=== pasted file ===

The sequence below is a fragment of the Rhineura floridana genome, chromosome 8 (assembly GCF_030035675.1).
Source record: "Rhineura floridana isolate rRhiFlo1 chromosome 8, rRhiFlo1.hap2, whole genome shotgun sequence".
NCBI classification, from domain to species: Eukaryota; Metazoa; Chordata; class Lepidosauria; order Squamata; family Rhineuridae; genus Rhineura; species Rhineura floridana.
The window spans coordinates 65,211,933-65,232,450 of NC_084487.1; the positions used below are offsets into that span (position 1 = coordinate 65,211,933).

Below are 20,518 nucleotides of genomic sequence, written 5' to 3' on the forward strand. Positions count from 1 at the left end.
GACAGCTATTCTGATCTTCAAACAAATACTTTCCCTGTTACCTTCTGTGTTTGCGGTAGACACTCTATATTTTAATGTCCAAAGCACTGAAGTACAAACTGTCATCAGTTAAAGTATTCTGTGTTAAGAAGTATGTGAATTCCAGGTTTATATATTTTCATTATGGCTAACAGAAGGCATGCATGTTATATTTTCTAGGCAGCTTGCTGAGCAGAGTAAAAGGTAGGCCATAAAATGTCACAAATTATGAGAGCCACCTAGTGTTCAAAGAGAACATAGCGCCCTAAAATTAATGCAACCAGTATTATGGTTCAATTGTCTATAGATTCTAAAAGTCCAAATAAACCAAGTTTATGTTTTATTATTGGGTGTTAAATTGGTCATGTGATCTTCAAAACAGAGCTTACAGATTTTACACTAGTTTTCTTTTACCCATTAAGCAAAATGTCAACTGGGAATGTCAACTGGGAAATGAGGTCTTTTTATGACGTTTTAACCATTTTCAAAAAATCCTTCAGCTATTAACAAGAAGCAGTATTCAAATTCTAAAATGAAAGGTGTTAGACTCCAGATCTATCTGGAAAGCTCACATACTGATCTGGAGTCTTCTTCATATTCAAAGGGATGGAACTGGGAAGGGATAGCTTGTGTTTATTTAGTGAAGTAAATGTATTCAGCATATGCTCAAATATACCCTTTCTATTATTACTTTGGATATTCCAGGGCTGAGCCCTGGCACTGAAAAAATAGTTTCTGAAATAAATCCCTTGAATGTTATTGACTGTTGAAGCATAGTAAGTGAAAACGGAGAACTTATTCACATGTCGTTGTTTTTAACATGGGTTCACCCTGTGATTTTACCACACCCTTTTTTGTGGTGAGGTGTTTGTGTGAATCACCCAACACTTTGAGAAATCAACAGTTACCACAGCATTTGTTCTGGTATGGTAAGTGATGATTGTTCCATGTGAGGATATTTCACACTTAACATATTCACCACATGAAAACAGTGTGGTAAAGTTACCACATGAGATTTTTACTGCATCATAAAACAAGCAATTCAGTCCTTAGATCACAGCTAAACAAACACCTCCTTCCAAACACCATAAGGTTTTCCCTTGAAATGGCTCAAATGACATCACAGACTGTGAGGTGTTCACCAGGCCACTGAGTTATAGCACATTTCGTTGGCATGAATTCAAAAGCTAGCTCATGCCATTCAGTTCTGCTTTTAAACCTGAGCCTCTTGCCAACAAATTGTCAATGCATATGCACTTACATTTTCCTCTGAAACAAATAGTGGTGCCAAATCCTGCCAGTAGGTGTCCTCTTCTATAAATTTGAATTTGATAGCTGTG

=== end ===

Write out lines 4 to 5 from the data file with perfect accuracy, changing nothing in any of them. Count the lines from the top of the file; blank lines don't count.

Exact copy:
The window spans coordinates 65,211,933-65,232,450 of NC_084487.1; the positions used below are offsets into that span (position 1 = coordinate 65,211,933).

Below are 20,518 nucleotides of genomic sequence, written 5' to 3' on the forward strand. Positions count from 1 at the left end.